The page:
Monday, September 20, 2010

Tuesday Trivia Tie-in #27

Welcome to Tuesday Trivia Tie-in, where I invite and encourage everyone to join, with a post about something they find interesting.

My posts are usually about one of the ties in my collection, but yours can be about anything!I only ask that you include some little known information that relates to your topic.

This post is not going to be about a tie!

We are off on an adventure today, to get away from the city and relax for a while.

One of the things I will be doing while relaxing, is gathering leaves, berries and plants from the Eastern Teaberry, also known as American Wintergreen.

For those of us old enough to remember, Teaberry was the flavor inspiration for Clarks Teabery Gum.

If this venture is successful, I hope to feature Teaberry as an herb of the week in the very near future, so today I want to wander down a different path.

Clark's Teaberry is a brand of chewing gum. It was developed by the D. L. Clark Company and is currently a product of Clark Gum Company in Buffalo, New York and made in Mexico. The gum dates to 1900.

David L. Clark born in Ireland, came to America when he was only eight years old.
Clark entered the candy business working for a small candy manufacturer from New York. After three years as a traveling salesman with a "country wagon"; he bought the peddling wagon, horses, and merchandise and went into business for himself.

The D. L. Clark Company was founded in 1886 when Clark started manufacturing candy in two back rooms of a small house in Allegheny, Pennsylvania, now Pittsburgh's North Side. When David Clark started selling candy in the streets of Pittsburgh, the prospect of becoming a giant in the confectionery industry was far from his thoughts. However, during his lifetime (1864-1939), the D. L. Clark Company became a leading candy manufacturer and the Clark bar emerged as one of the nation's favorite treats.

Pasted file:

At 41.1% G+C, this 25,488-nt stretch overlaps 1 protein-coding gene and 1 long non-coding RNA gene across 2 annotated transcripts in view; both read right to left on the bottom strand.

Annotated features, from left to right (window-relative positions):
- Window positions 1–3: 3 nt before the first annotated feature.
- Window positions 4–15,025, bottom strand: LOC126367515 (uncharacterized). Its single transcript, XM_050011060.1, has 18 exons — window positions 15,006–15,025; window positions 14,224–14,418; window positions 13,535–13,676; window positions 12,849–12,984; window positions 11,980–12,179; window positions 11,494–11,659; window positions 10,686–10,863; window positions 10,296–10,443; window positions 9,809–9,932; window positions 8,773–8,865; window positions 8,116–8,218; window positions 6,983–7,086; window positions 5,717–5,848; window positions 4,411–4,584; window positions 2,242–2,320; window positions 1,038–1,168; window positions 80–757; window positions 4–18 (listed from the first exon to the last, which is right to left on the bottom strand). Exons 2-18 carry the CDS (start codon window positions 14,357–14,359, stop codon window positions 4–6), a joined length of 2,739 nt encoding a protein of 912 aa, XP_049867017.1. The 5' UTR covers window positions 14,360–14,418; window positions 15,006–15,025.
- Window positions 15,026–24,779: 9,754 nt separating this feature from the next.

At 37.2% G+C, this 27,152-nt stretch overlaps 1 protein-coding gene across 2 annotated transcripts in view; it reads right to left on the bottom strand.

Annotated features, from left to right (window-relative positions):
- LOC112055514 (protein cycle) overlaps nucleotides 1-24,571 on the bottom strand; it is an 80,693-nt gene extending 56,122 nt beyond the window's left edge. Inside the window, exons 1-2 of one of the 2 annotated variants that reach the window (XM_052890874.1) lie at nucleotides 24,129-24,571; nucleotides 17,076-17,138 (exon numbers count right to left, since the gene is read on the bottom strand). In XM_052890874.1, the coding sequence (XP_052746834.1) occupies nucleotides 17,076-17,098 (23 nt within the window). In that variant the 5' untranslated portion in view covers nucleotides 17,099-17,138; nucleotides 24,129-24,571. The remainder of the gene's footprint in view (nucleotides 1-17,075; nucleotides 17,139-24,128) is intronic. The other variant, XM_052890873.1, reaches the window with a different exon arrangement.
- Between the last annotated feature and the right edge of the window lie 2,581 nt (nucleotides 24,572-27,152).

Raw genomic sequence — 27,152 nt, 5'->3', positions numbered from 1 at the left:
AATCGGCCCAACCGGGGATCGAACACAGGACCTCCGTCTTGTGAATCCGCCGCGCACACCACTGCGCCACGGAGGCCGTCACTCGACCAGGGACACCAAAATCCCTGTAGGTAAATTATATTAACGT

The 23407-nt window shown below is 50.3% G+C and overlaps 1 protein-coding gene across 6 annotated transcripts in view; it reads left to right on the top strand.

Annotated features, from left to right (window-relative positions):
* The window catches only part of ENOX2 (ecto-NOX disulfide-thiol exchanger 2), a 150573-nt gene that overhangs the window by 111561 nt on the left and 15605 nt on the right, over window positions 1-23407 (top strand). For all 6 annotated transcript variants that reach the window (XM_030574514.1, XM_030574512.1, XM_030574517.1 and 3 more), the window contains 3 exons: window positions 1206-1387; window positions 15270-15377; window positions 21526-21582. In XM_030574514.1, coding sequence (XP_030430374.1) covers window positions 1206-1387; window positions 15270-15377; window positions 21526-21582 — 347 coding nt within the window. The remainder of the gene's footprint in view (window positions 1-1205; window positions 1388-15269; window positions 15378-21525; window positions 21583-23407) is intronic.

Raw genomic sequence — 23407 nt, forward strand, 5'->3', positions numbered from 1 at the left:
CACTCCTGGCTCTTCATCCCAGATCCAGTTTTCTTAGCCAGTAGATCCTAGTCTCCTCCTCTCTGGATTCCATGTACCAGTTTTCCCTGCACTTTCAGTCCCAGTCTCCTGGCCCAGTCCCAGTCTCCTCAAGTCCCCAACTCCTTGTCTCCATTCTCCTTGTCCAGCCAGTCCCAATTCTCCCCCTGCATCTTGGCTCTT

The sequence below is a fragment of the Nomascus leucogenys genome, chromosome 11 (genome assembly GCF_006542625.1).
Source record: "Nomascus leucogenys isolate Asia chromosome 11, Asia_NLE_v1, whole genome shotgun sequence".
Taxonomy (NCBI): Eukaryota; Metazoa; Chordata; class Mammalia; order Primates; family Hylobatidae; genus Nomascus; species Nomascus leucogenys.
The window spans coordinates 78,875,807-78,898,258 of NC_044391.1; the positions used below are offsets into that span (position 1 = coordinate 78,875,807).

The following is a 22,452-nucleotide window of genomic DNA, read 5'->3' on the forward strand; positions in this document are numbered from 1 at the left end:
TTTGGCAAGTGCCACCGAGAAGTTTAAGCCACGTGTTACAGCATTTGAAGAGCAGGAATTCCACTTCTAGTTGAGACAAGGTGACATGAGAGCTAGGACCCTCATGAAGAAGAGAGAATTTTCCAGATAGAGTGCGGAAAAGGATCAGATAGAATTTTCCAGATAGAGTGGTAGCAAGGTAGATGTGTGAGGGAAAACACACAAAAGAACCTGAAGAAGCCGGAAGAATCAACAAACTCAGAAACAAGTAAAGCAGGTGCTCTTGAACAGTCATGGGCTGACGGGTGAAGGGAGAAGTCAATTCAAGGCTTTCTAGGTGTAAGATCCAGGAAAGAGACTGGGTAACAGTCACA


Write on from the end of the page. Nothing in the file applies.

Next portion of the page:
Clark's business grew steadily and in 1911 the company moved to larger quarters at a cracker factory on Pittsburgh's North Side. The D. L. Clark Company continued to expand and prosper at that location for 75 years, manufacturing some of America's best-known candies. The company experimented with a variety of ingredients that had never been used in candy before. Clark introduced confections filled with coconut, mint and peanut butter and was a leader in marketing candy bars. Three of its best creations were Clark, Zagnut, and Clark Coconut Crunch bar.

Clark scored an important marketing success when it introduced the five-cent-sized Clark bar. Initially, the bar was individually wrapped to facilitate shipment of candy to American troops during World War I. The Clark bar became extremely popular with the soldiers and its popularity carried over to the general public in the years following the war.

By 1920 the D. L. Clark Company was making about 150 different types of candy, including several five-cent bars, specialty items and a bulk candy line. Clark also manufactured chewing gum in a building across the street from his candy factory and in 1921 the Clark Brothers Chewing Gum Company was incorporated as a separate business. The Clark Brothers Chewing Gum Company made Teaberry and Tendermint gum. However, by 1931, the candy bar business had grown so large that Clark decided to specialize exclusively in candy bars and the Clark Brothers Chewing Gum Company was sold and renamed the Clark Gum Company. The result was two Clark companies: The D. L. Clark Company making candy and the Clark Gum Company making gum.

In the early 1920s, the Clark Gum Company used a carpenter's level as the background image for the chewing gum flavor and underneath, the slogan, "Its On The Level." This appeared on packs of both the Teaberry and Tendermint.

As time advanced, the image was slowly "modernized". The carpenter's level steadily became simplified, losing the wood grain and detail until only a bar remains. The slogan was eventually dropped altogether. The berries were kept on the gum wrapper through the 1970's.

What things do you remember from your childhood that aren't around any longer, or are much harder to find?

OK, now it's your turn. Link up with your interesting post. Be sure to link to your actual post and not your main blog.

Be sure and join me each Tuesday for Tuesday Trivia Tie-in, where readers are invited to share trivia and show off their treasures.
Read all about it here


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